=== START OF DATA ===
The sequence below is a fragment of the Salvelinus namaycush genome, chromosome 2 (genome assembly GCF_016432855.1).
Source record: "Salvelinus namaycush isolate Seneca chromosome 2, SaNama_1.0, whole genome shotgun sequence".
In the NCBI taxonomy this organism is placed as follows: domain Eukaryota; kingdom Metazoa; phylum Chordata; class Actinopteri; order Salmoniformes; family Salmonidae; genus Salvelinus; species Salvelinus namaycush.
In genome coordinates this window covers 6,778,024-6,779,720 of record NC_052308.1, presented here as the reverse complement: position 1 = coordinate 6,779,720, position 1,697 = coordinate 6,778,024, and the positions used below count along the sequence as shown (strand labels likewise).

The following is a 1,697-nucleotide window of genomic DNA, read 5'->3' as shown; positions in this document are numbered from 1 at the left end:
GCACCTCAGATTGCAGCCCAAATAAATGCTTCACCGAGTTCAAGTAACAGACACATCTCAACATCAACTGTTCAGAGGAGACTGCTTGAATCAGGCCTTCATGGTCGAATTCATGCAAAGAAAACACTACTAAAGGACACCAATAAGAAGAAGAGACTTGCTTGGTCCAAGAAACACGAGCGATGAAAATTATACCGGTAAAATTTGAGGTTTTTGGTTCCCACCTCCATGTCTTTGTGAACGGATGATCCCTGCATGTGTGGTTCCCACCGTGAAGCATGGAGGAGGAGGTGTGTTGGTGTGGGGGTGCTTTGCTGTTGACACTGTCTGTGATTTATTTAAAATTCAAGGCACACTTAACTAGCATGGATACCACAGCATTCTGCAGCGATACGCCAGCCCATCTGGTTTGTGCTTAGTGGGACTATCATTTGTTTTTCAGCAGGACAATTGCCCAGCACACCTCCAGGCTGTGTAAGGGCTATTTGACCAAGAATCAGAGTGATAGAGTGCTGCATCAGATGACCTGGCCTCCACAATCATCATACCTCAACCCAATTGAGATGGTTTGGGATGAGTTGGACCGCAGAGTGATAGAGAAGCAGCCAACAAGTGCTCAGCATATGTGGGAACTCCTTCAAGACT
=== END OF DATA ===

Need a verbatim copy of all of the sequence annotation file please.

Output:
The sequence below is a fragment of the Salvelinus namaycush genome, chromosome 2 (genome assembly GCF_016432855.1).
Source record: "Salvelinus namaycush isolate Seneca chromosome 2, SaNama_1.0, whole genome shotgun sequence".
In the NCBI taxonomy this organism is placed as follows: domain Eukaryota; kingdom Metazoa; phylum Chordata; class Actinopteri; order Salmoniformes; family Salmonidae; genus Salvelinus; species Salvelinus namaycush.
In genome coordinates this window covers 6,778,024-6,779,720 of record NC_052308.1, presented here as the reverse complement: position 1 = coordinate 6,779,720, position 1,697 = coordinate 6,778,024, and the positions used below count along the sequence as shown (strand labels likewise).

The following is a 1,697-nucleotide window of genomic DNA, read 5'->3' as shown; positions in this document are numbered from 1 at the left end:
GCACCTCAGATTGCAGCCCAAATAAATGCTTCACCGAGTTCAAGTAACAGACACATCTCAACATCAACTGTTCAGAGGAGACTGCTTGAATCAGGCCTTCATGGTCGAATTCATGCAAAGAAAACACTACTAAAGGACACCAATAAGAAGAAGAGACTTGCTTGGTCCAAGAAACACGAGCGATGAAAATTATACCGGTAAAATTTGAGGTTTTTGGTTCCCACCTCCATGTCTTTGTGAACGGATGATCCCTGCATGTGTGGTTCCCACCGTGAAGCATGGAGGAGGAGGTGTGTTGGTGTGGGGGTGCTTTGCTGTTGACACTGTCTGTGATTTATTTAAAATTCAAGGCACACTTAACTAGCATGGATACCACAGCATTCTGCAGCGATACGCCAGCCCATCTGGTTTGTGCTTAGTGGGACTATCATTTGTTTTTCAGCAGGACAATTGCCCAGCACACCTCCAGGCTGTGTAAGGGCTATTTGACCAAGAATCAGAGTGATAGAGTGCTGCATCAGATGACCTGGCCTCCACAATCATCATACCTCAACCCAATTGAGATGGTTTGGGATGAGTTGGACCGCAGAGTGATAGAGAAGCAGCCAACAAGTGCTCAGCATATGTGGGAACTCCTTCAAGACT